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How To Outperform When Fed Policy Damages Both Stocks and Bonds

Posted by Fullerton Markets on June 20, 2022 at 4:47 PM


With a potential economic recession and an aggressive Fed rate hike path, stocks have yet to reach the bottom, and gold may rise again as a safe haven.

The S&P 500 recorded its 10th weekly decline in the past 11 weeks and is now in the bear market territory. Also, the Dow Jones index fell below 30,000 last week for the first time since January 2021.

The catastrophe is not over yet. The global central bank will not let the market bottom out to trim demand. After the Fed raised interest rates last Wednesday by 75 basis points, the highest level since 1994, a hike of the same size is expected next month.

Indeed, Fed Governor, Christopher Waller, said that if the economy performs in line with his expectations, he will support raising interest rates by another 0.75% points at the central bank’s meeting next month. He said the Fed is “all in” on re-establishing price stability.

He added that the Fed had taken a significant step toward achieving its 2% inflation goal this past week when it raised its benchmark rate by 0.75% points to a range between 1.5% and 1.75%.

Fed Chairman, Jerome Powell, will testify before Congress this week and is expected to stick to his more aggressive Fed plan until inflation is brought under control.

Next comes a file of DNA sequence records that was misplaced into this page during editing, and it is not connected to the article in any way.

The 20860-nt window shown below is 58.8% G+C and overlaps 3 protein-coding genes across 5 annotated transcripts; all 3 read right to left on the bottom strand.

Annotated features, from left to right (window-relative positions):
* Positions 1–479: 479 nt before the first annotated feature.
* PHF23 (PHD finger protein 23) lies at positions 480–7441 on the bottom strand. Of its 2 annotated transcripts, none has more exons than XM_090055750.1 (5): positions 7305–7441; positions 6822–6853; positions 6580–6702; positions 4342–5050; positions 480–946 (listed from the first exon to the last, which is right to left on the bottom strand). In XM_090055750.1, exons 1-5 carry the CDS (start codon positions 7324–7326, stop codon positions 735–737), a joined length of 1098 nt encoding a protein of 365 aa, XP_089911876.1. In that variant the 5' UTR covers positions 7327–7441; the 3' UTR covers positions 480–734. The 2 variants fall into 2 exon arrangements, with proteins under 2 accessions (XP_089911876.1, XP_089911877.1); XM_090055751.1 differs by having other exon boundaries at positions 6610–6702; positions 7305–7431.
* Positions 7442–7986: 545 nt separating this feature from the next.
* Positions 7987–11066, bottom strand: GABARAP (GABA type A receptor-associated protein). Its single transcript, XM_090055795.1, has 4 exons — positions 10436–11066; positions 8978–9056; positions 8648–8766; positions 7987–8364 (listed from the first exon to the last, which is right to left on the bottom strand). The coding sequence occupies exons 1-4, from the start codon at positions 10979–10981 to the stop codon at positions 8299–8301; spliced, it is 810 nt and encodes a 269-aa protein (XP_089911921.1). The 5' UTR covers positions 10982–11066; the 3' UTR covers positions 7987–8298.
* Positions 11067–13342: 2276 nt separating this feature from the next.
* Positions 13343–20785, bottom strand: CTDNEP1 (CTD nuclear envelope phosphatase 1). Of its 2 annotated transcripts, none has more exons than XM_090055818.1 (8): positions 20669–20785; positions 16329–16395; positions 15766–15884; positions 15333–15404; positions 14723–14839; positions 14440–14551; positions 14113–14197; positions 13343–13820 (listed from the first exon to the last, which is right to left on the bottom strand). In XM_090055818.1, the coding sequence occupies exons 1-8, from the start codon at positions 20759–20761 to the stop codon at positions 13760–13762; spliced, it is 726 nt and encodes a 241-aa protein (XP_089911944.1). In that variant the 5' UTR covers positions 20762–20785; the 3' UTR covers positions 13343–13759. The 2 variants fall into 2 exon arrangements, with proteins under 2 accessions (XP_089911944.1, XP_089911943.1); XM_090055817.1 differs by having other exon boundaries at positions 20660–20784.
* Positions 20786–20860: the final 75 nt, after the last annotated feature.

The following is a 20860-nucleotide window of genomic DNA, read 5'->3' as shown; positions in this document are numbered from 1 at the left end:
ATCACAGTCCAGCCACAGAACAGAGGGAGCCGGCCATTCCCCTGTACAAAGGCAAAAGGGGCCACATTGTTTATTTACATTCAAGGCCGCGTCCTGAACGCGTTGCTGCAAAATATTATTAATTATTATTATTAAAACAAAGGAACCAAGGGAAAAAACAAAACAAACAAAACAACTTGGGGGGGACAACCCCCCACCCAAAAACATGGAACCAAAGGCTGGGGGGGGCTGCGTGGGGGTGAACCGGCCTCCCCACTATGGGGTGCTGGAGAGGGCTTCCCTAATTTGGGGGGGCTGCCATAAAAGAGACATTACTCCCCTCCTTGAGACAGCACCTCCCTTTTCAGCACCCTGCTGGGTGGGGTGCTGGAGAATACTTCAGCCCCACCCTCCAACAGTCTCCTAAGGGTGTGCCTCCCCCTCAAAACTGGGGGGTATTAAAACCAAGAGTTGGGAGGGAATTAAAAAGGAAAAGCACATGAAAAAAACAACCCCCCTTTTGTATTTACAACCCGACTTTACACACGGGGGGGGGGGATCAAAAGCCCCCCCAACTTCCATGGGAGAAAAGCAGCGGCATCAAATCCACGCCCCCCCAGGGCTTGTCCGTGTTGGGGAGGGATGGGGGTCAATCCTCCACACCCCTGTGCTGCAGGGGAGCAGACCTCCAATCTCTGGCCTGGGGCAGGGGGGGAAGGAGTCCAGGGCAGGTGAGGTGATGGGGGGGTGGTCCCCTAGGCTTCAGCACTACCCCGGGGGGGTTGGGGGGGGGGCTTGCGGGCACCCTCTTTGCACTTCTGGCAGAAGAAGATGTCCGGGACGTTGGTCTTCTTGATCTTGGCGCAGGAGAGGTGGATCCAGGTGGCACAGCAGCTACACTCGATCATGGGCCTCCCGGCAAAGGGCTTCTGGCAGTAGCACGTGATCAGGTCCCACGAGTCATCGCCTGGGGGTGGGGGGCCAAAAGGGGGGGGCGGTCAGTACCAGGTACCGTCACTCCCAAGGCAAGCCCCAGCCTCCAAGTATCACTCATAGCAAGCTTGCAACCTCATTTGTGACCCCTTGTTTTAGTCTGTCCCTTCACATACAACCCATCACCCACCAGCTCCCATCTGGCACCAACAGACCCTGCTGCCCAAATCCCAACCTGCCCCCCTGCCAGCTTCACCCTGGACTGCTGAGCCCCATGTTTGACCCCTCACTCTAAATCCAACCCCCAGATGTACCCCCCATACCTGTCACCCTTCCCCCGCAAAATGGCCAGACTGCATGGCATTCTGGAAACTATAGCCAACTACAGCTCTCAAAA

Having that said, the reason for this sell-off is clear: a combination of sharply higher inflation and persistently lower economic growth. Rising inflation has put increasing pressure on the Fed to raise interest rates, and the expected terminal rate has risen from around 2.25% at the beginning of the year to 3.25% to 4.0% now.

And, it is not just the U.S. The European Central Bank also plans to raise interest rates for the first time in eleven years. At the same time, fears of a U.S. recession are growing. According to our statistics, there have been nineteen times a single decline of more than 15% in the S&P 500 since the post-war era, among which there has been six times the combination of " Fed interest rate hike + economic recession". The average decline time is 13.9 months, and the average decline of the S&P 500 is 28%.

In the near term, gold may potentially rise toward the price level of 1860 as both stocks and bonds face great sell-off pressure in a negative interest rate environment. Lastly, the ECB is expected to raise the rates next month, which could insert some downward pressure on the dollar, favouring gold prices as well.

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Fullerton Markets Research Team
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